Even in his 16th NBA season, LeBron James is still putting up MVP-caliber numbers.
In his first season with the Lakers, James entered Monday’s game against the Heat averaging 28.3 points, 7.7 rebounds and 6.9 assists. But it’s the efficiency that comes with those statistics that really stands out, with the 14-time All-Star shooting 52.1 percent from the field and 36.2 percent from three-point range.
While those numbers have become the norm for James during his Hall of Fame career, it’s the fact he can still do it with his 34th birthday at the end of the month that’s impressive.
“I’m so used to him being efficient,” Heat guard Dwyane Wade said Monday in advance of his final matchup against James before Wade retires at the end of the season. “Like when he was in Miami, I think he shot like 60-something percent from the field for a season. Like, it was something crazy like that. Like I’m used to that. So, from that standpoint, I know the caliber of player he is, the work he puts in, the IQ he has of the game, all of that.”
Wade is referring to the 2013-14 season, when James shot a career-best 56.7 percent from the field in his final year with the Heat.
To put all of this into perspective, there are only five players drafted in 2003 who have played in the NBA this season — James, Wade, Carmelo Anthony, Kyle Korver and Zaza Pachulia.
James is averaging the most points among the players in that group, with Wade second at 14.9 points per game entering Monday.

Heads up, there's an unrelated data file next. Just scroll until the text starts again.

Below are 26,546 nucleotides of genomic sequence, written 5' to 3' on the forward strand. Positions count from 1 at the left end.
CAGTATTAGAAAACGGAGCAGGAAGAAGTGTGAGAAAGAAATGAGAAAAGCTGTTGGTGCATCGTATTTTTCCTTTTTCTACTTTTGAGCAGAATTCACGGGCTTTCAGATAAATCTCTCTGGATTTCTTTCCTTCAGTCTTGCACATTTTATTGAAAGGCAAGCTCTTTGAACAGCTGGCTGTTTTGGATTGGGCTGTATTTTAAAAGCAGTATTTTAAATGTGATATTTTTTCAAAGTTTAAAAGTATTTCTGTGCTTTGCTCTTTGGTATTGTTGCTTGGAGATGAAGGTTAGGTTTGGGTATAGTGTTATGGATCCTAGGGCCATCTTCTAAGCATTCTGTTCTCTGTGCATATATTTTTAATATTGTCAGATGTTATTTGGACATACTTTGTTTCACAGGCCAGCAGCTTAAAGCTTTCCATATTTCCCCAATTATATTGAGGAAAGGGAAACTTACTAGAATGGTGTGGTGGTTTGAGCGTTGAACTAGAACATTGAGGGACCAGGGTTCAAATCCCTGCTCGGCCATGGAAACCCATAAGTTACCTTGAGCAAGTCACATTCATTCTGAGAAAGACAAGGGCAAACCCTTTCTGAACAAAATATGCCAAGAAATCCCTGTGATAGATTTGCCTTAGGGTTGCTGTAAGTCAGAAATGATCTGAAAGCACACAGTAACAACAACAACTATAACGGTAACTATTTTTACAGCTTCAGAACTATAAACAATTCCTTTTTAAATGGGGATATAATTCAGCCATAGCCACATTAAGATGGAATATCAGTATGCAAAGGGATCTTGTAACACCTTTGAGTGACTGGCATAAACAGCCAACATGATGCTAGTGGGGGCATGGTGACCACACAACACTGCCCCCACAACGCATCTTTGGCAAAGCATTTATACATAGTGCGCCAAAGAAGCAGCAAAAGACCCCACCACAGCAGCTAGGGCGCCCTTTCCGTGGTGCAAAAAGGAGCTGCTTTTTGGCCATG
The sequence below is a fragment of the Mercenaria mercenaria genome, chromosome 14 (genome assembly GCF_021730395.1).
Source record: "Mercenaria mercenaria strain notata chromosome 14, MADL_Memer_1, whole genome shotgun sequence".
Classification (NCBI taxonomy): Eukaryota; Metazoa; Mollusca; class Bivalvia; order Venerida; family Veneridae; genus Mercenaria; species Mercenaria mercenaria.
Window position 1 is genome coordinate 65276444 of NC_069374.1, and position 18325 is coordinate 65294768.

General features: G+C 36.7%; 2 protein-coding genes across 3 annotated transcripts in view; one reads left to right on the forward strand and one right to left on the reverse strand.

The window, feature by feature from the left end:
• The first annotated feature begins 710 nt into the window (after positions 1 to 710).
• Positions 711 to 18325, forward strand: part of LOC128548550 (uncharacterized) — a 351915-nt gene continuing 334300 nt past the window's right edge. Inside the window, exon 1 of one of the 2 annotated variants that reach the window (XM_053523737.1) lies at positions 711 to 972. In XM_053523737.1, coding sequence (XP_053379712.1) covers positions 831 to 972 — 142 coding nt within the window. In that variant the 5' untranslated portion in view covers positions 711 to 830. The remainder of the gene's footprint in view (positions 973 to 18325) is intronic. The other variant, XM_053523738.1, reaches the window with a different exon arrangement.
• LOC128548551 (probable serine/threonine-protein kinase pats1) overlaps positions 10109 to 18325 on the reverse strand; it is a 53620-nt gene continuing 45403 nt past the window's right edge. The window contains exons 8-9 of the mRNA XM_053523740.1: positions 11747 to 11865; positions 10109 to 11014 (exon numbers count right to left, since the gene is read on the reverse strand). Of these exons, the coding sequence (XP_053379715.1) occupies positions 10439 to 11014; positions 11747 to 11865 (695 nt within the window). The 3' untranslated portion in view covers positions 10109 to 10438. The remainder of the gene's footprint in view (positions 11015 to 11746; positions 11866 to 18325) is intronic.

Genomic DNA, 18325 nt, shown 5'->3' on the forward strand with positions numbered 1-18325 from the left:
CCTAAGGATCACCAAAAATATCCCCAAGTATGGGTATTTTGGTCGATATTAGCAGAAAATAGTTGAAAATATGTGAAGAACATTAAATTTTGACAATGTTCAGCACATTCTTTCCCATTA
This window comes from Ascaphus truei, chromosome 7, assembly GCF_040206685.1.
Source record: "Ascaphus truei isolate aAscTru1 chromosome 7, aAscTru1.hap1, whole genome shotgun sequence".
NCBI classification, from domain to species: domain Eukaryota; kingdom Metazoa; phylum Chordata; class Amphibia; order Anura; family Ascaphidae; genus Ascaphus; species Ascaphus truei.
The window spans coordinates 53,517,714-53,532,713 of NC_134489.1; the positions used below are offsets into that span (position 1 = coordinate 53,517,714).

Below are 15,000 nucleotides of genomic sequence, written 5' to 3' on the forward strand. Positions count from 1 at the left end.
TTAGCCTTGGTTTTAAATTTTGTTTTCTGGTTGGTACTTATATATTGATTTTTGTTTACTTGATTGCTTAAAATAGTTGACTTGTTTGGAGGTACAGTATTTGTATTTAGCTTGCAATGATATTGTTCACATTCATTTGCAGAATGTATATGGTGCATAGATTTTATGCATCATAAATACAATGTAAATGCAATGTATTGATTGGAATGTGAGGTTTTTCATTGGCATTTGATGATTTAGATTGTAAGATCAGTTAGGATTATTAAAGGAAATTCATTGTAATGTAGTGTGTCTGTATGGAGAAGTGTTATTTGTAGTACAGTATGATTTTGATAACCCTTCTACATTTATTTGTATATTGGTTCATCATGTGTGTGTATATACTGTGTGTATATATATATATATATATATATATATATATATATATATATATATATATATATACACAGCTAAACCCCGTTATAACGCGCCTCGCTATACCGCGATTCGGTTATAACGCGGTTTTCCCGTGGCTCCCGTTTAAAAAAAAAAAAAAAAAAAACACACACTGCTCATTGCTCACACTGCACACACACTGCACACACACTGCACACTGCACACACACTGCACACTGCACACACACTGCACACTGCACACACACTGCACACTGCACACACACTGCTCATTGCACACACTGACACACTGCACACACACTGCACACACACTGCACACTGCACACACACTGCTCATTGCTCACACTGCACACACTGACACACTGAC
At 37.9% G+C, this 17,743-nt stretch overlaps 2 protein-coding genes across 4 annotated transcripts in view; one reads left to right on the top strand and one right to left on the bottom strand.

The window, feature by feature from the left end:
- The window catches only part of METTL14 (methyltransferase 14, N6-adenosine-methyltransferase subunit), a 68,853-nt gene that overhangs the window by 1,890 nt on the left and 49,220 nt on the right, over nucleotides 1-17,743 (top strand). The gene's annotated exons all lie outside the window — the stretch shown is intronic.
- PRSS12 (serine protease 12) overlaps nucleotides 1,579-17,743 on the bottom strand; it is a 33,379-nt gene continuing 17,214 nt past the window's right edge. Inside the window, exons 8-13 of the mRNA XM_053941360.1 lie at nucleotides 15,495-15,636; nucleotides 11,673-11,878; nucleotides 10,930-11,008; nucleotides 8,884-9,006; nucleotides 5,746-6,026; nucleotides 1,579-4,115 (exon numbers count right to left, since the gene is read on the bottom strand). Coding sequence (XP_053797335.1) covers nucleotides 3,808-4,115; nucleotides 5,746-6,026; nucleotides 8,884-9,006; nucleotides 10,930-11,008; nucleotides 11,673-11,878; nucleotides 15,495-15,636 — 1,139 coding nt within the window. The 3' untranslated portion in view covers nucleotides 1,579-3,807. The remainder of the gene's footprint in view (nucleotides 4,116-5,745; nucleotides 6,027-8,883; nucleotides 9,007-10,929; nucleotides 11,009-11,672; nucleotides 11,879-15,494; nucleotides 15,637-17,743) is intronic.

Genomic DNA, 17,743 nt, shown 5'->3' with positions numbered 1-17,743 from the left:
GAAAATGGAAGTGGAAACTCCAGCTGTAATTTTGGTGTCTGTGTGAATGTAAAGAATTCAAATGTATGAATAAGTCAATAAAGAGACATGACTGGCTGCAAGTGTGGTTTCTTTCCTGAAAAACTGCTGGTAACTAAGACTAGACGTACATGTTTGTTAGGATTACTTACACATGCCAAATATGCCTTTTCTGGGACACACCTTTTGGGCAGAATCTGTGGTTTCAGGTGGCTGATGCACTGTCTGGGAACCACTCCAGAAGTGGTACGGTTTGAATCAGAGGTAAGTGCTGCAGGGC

“I don’t ever take it for granted what he does,” Heat coach Erik Spoelstra said of James. “He makes this look so easy regardless of team or age. C’mon, most guys just can’t do what he’s doing.”
It’s even more impressive when you consider James is doing it in his first season with the Lakers after spending the previous four with the Cavaliers.
“I think it’s great. It’s something he wanted to do,” Wade said of James’ move to Los Angeles. “For a player to be able to map out their career the way he’s been able to map it out. You can say what you want about it, but he’s doing it his way.
“This is how he wanted to end it, here in L.A. in a big city with the bright lights both on and off the court. He is L.A. He’s one of those Magic [Johnsons] and [Shaquille O’Neals]. He’s one of those guys. It’s fitting that he went the path that he did in his career, and then he decided to come to L.A.”
Ellington back with Heat
Heat guard Wayne Ellington will be available for Monday’s game against the Lakers after missing the first two games of the trip due to the death of his grandmother.
Ellington was in Philadelphia with family for Saturday’s funeral and met the team in Los Angeles on Sunday. His grandmother, Elaine Stanford, was 88.
“She played a huge role for me,” Ellington said. “I actually spent a lot of time at her house. Whenever my mom was at work when I was a kid, that’s where I spent most of my summers and things like that. So she was huge for me. It’s unfortunate, but she lived a full life. She left an amazing impact on all of us. So it’s more of a celebration at this point celebrating her life.”
It’s a baby boy for Whiteside
Center Hassan Whiteside has been away from the team awaiting the birth of his first child. The Heat announced Monday that his son was born Sunday morning.
Whiteside missed his third consecutive game Monday, and there is still no timeline for his return.